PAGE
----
A suitable embodiment for the receiving and containing means comprises a chute 201 positioned beneath the fuel feed conveyor 105 such that the fuel conveyed by the conveyor 105 drops off to the conveyor 105 into the chute 201. From the chute 201, the fuel can either pass into the combustor feed path 203 of the feeding and receiving means or through path 205 to the return conveyor 111 for return to the surge bin 103 as previously explained. A splitter 207 is rotatable in the neck of the chute 201 to guide the received fuel to the combustor feed path 203 or to the return path 205.

The receiving and containing means further includes a chute 209 for guiding the fuel directed to the combustor 115 into a weigh bin 211. A cover valve 213 is provided at the inlet of the chute 209 and is rotatable either to permit the fuel to pass into the chute 209 and the weigh bin 211 when the cover valve is in an open, or downward, position or to prevent additional fuel from entering chute 209 and weigh bin 211 when the cover valve 213 is in a closed, i.e., as illustrated in FIG. 2, a horizontal position. The cover valve 213 provides an airtight seal with the sides of the chute 209 such that when the cover valve 213 is closed, outside air is prevented from entering chute 209 and weigh bin 211. The cover valve 213 could alternatively be a slidable valve having an inward (closed) position and an outward (open) position.

The weigh bin 211 is connected to chute 209 via a flexible coupling 215 so that the weight of the weigh bin 211 and any fuel contained therein is not supported by the chute 209 but, as will be hereinafter explained, is supported by means of one or more weigh cells 223 connected to a stationary support member 221 and to support arms 225 on the exterior of the weigh bin 211.

As embodied herein, the discharging means comprises a release valve 217 shown in FIG. 2 in its closed position. As will also hereinafter be explained, the release valve 217 will not be opened, i.e., rotated to extend into the lower chute portion 219 of the feeding means, until the weighing means indicates that a predetermined weight of fuel has been accumulated in the weigh bin 211 and that an auger position sensor 227 has determined that the auger 122 has been rotated into the proper feed orientation. The lower chute portion 219 is coupled to the weigh bin 211 by means of a flexible, airtight seal 218 so as not to support the weigh bin 211 but only to guide the fuel into the inlet end 113 of the combustion chamber 115 while simultaneously preventing ambient air from entering the combustion chamber.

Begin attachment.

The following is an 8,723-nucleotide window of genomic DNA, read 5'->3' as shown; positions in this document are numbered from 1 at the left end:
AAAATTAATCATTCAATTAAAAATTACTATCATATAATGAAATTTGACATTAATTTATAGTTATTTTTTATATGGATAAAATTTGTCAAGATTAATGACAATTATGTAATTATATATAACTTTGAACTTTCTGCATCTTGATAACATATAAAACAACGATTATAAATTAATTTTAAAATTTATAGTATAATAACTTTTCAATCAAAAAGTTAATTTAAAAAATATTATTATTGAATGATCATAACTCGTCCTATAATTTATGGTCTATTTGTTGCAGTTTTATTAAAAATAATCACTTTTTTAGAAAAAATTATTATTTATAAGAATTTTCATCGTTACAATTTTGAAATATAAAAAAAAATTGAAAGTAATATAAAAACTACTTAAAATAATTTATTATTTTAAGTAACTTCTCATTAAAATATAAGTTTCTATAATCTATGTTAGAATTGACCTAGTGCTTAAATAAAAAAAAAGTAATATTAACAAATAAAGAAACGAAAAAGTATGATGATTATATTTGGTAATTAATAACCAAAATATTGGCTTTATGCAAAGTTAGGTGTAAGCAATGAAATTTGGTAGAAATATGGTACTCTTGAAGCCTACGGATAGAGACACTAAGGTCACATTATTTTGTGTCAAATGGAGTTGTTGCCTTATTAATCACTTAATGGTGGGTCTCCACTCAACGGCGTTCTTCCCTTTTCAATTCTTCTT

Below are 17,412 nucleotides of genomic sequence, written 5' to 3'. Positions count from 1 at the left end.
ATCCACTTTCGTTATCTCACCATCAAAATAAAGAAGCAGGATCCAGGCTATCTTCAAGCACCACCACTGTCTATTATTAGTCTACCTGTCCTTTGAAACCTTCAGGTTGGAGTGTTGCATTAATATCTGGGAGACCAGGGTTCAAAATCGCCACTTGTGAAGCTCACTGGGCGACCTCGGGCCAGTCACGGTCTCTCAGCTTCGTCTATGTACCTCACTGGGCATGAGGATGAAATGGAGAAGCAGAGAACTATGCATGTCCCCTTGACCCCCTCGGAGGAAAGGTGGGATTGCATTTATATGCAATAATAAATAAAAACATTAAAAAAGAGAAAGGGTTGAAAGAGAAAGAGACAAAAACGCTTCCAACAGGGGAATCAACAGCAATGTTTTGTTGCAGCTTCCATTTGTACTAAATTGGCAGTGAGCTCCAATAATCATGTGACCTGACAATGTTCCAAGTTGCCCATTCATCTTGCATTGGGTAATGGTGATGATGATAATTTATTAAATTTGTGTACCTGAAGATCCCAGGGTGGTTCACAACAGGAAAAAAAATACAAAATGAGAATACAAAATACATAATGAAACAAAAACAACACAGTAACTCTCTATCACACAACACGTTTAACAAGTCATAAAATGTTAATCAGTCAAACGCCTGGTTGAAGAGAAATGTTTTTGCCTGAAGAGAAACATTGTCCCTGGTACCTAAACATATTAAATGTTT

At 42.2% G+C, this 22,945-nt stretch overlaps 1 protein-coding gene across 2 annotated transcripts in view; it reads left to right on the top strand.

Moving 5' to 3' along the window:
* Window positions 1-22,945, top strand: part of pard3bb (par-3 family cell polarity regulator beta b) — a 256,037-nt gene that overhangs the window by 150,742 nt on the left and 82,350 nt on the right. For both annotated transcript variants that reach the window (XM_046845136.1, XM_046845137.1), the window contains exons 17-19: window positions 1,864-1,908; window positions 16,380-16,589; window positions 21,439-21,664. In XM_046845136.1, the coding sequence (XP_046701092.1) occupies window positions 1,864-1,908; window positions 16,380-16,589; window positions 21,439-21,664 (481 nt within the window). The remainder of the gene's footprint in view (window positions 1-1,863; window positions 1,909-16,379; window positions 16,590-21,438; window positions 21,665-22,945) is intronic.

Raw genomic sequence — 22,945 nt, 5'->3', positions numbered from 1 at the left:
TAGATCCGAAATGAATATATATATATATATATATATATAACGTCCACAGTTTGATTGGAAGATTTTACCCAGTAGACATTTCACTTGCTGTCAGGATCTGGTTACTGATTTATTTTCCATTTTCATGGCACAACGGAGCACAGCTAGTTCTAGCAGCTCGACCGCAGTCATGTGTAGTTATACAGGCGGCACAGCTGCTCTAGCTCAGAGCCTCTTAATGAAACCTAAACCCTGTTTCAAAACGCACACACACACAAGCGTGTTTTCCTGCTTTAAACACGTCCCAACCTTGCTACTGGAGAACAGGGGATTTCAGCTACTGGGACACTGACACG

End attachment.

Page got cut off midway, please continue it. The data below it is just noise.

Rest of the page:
The weighing means, as embodied herein, comprises one or more weigh cells 223 coupled, as above-described, between stationary support members 221 and exterior arms 225 connected to the weigh bin 211. One skilled in the art will readily recognize that each weight cell 223 comprises any one of a number of means whereby a particular weight can be selected, the weight of the weigh bin including fuel received and contained therein determined, and an output signal generated when the measured weight of the weigh bin exceeds a selected weight. As one example, the weigh cell 223 could comprise a variable resistor providing a voltage output indicative of the weight of fuel in weigh bin 211. A voltage detector senses the voltage output of the variable resistor and actuates a microswitch when the sensed voltage exceeds a threshold voltage corresponding to a selected weight. The output of the microswitch is then employed within suitable logic circuitry, as will be hereinafter explained, to actuate the splitter 207, cover valve 213, and release valve 217 to feed the conveyor with fuel in a proper manner.

FIG. 2 also illustrates, in block diagram form, functional logic circuits that are needed to control the feeding means to feed fuel either into the combustor 115 or to the return conveyor 111. FIG. 3 is a timing diagram to be read in conjunction with the block diagram of FIG. 2 for a complete understanding of the operation of the logic circuits.

In normal operation, during the combustor feed mode, the splitter valve 207 will be positioned as indicated by the solid lines in FIG. 2. The cover valve 213 will be in its opened, or downward position, and the release valve 217 will be in the closed position as shown in FIG. 2. Fuel will drop from feed conveyor 105 through feed path 203 and upper chute 209 into the weigh bin 211. This will gradually increase the weight of fuel in the weigh bin 211 and when the preselected weight of a batch or charge of fuel has been accumulated in the weigh bin 211 then the weigh cells 223 will cause a bin full signal to be supplied from the weigh cells 223 to feed control circuit 231 to change from a low value to a high value as shown in FIG. 3.

After the preselected weight has been accumulated in the weigh bin 211, it is necessary to rotate the splitter valve 207 into the orientation shown by the dotted lines in FIG. 2 and to close the cover valve 213. This is performed under the control of feed control circuit 231 by supplying the appropriate output to cover valve control 233 and to splitter valve control 235. Once the cover valve 213 has been rotated into its closed and air-sealing position, then the feeding means will not change state until the auger position sensor 227 determines that the auger 121 has been rotated into an orientation such that the first area 151 is of its proper volume. When this orientation of the auger 121 is reached, the auger position sensor 227 supplies a pulse, as shown in FIG. 3, to the feed control circuit 231.